Unificationism is very much concerned with justice in all its aspects, and how it might be achieved. Unification theory is based on a version of divine command theory, whereby God is understood as being inherently good and just, and goodness and justice in human affairs originates in God and in God's will or command.
Moreover, Unification theory is hierarchical—God is above humans, parents are above children, the leader is above followers, etc.—in its social and political ideals, and sees such hierarchies as inherently necessary and just. It also sees family organization as based on a structure between elders and younger people, between husband and wife, between parents and children, and so on, and sees preserving those relationships as part of justice.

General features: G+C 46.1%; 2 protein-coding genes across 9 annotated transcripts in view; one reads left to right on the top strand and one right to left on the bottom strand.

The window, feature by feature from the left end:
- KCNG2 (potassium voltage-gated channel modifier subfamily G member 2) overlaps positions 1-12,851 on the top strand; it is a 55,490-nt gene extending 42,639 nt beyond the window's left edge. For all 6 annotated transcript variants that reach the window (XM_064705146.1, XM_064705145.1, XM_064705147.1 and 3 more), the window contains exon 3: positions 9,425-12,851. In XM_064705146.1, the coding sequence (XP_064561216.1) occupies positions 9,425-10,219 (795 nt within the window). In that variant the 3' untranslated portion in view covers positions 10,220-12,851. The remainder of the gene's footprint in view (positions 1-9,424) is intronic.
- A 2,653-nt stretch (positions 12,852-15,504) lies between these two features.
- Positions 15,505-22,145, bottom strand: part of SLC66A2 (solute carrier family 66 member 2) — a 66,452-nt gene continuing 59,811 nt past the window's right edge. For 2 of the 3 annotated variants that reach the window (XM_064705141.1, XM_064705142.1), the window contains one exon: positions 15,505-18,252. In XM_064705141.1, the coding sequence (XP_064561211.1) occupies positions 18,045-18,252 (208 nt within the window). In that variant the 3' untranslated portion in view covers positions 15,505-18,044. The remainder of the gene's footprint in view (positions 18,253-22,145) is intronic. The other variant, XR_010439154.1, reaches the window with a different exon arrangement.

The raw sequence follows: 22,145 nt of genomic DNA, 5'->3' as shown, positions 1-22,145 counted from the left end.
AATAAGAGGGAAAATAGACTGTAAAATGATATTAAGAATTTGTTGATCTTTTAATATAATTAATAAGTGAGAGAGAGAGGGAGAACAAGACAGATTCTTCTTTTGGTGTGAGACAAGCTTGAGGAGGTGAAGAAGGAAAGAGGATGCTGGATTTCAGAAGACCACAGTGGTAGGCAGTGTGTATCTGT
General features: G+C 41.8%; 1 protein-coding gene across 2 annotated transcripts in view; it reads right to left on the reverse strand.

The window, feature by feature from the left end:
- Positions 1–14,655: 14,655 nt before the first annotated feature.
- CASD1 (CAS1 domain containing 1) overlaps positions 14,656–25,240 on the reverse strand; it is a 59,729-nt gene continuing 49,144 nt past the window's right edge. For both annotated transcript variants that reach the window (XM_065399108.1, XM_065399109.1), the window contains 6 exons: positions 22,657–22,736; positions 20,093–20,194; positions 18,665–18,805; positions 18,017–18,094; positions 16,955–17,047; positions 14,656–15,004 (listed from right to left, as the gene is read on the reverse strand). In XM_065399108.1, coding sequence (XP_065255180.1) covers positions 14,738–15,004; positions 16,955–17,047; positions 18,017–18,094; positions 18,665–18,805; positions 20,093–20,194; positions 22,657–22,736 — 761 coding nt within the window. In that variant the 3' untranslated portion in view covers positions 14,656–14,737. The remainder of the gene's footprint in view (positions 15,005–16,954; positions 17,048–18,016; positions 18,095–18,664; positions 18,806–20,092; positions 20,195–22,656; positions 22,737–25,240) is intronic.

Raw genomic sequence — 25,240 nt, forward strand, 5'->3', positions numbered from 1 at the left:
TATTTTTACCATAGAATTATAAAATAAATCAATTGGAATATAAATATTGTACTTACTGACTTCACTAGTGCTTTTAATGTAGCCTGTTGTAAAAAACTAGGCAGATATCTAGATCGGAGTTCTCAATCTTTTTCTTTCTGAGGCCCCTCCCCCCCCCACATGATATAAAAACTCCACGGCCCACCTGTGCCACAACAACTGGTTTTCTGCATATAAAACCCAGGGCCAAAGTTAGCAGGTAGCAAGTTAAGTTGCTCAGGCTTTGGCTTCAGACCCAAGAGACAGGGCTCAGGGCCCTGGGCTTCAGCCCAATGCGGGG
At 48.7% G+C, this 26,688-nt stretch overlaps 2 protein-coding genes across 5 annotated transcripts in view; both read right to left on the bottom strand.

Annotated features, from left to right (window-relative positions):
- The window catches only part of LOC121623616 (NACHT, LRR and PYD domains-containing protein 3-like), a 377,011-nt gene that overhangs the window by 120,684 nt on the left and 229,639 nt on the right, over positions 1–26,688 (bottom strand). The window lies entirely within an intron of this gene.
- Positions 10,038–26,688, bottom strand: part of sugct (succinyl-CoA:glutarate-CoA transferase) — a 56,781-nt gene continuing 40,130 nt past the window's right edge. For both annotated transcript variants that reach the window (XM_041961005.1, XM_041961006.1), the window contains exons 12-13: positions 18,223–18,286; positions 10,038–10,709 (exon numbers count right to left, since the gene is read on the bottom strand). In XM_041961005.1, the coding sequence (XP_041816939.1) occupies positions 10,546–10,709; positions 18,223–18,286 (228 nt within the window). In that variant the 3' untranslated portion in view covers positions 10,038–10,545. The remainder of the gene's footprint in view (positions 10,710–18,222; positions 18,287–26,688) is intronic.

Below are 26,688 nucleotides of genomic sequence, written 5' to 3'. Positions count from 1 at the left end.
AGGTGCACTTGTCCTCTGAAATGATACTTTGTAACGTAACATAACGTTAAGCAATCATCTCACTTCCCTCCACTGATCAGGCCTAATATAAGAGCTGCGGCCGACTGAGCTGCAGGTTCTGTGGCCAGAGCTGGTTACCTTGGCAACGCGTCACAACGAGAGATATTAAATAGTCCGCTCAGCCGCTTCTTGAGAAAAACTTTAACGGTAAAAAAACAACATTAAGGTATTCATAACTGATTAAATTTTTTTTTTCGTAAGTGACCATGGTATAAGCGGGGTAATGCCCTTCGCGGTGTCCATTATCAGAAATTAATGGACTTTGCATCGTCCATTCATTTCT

Unification theory also attempts to hold that the family is the pattern for larger social organizations, so justice in family relationships is isomorphic with, or is the pattern for, justice in larger social relations. Whether that is really correct—whether larger human social structures should be understood on the basis of family structures—is a topic for further investigation.
Whether Unification theory is refuted by the criticism leveled at divine command theories is also a topic for further investigation.